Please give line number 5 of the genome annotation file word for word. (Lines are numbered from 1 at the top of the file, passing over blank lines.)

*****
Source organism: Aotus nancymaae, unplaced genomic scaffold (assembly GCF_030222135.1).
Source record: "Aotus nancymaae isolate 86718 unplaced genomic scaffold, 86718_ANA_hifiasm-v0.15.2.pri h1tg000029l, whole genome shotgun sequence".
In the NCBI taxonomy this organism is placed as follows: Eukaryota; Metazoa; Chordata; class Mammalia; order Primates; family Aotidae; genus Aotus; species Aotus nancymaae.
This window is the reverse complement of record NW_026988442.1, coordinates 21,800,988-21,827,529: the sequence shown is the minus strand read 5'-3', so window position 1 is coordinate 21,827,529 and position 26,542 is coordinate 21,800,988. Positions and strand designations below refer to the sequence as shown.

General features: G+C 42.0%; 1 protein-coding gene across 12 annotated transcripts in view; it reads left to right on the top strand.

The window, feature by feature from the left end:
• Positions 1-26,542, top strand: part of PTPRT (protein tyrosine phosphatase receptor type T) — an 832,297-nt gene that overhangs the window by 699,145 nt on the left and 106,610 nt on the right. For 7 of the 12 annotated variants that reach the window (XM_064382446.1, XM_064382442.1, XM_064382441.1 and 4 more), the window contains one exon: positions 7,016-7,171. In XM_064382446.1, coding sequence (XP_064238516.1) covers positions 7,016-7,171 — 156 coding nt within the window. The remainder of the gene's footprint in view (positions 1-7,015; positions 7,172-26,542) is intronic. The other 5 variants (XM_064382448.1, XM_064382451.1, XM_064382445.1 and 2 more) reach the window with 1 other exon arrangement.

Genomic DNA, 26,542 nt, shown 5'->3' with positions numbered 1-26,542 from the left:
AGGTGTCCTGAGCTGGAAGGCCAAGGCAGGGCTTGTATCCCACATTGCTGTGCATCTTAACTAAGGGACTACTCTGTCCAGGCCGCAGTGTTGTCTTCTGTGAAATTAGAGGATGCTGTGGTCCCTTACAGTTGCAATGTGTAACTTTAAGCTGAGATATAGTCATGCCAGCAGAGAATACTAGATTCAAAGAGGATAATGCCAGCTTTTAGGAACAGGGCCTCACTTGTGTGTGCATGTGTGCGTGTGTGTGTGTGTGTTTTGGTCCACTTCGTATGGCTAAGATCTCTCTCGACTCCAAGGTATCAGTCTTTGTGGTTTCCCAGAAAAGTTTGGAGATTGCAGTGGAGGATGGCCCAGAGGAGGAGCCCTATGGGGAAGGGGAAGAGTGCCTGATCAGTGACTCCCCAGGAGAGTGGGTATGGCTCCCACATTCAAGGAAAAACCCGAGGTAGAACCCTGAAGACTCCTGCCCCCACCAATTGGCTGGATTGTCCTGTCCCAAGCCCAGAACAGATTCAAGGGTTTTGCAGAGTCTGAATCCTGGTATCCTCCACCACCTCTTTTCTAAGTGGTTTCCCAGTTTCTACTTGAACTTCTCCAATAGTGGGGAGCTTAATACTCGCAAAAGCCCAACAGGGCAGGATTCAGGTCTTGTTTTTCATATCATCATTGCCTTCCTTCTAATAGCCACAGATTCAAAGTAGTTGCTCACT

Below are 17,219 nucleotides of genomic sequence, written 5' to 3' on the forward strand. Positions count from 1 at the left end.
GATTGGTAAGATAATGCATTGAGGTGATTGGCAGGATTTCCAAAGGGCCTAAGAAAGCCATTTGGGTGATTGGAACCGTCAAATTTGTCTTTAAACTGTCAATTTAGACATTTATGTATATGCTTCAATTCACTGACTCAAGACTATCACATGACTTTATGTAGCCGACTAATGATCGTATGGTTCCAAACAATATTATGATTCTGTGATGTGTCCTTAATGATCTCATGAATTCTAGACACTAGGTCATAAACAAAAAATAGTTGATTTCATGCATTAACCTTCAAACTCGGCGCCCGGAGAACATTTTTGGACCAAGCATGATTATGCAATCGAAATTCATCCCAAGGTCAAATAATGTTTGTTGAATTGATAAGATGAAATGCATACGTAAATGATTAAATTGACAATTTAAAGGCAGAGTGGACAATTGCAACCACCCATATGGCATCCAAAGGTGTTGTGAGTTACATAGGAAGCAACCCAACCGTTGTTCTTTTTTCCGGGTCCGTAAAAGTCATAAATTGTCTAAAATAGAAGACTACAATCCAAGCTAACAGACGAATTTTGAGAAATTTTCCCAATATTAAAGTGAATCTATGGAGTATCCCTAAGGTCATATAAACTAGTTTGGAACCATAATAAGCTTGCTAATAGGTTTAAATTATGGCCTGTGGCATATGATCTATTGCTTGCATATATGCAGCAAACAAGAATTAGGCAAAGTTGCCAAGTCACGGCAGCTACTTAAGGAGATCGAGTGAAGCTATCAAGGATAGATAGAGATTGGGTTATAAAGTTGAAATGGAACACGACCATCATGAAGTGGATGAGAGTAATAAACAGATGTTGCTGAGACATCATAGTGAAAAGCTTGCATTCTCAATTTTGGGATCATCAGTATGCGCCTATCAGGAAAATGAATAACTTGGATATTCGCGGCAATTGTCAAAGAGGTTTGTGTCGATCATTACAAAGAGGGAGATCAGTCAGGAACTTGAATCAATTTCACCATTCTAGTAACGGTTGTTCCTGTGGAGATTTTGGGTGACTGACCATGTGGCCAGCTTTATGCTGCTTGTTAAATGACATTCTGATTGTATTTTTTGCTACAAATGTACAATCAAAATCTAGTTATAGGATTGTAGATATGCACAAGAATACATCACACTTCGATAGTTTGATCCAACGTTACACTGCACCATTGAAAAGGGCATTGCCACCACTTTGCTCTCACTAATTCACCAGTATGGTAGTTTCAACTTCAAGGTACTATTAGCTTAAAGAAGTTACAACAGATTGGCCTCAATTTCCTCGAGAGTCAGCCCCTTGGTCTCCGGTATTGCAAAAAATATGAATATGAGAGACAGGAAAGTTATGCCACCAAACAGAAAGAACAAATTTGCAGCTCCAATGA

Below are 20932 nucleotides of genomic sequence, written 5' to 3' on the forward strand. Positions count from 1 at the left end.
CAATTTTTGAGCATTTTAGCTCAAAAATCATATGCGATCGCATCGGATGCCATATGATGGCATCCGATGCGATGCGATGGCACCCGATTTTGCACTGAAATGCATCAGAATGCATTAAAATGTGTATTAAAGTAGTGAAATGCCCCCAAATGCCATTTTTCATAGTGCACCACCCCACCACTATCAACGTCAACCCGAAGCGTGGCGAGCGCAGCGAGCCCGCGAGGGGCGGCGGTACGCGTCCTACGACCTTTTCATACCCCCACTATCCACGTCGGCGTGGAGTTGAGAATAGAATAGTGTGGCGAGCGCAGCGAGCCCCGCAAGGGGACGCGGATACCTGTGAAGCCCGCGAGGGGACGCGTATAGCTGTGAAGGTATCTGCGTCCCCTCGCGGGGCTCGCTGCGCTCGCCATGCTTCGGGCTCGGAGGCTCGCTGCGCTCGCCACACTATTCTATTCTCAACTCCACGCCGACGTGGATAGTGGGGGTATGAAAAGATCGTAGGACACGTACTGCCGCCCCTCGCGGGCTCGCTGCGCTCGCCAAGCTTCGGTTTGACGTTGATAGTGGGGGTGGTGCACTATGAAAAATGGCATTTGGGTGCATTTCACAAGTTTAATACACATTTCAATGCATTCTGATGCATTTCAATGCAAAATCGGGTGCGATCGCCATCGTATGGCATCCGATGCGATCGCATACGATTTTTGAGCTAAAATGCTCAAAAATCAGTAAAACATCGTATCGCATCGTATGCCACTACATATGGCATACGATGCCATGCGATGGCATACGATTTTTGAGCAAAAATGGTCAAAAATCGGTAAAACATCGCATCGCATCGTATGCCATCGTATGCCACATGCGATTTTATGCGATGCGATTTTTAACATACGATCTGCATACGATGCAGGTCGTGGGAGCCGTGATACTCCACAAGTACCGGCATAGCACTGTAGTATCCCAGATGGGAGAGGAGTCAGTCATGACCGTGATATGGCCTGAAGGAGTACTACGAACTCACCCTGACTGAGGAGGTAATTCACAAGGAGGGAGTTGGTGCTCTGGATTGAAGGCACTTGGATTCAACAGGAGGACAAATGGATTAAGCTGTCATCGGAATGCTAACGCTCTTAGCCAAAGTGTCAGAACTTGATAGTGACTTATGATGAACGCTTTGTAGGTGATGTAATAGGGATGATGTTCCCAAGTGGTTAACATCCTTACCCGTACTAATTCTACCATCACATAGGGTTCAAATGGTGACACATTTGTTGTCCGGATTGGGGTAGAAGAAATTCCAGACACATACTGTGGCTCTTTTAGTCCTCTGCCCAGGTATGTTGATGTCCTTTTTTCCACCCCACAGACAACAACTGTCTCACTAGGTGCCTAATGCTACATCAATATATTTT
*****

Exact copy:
General features: G+C 42.0%; 1 protein-coding gene across 12 annotated transcripts in view; it reads left to right on the top strand.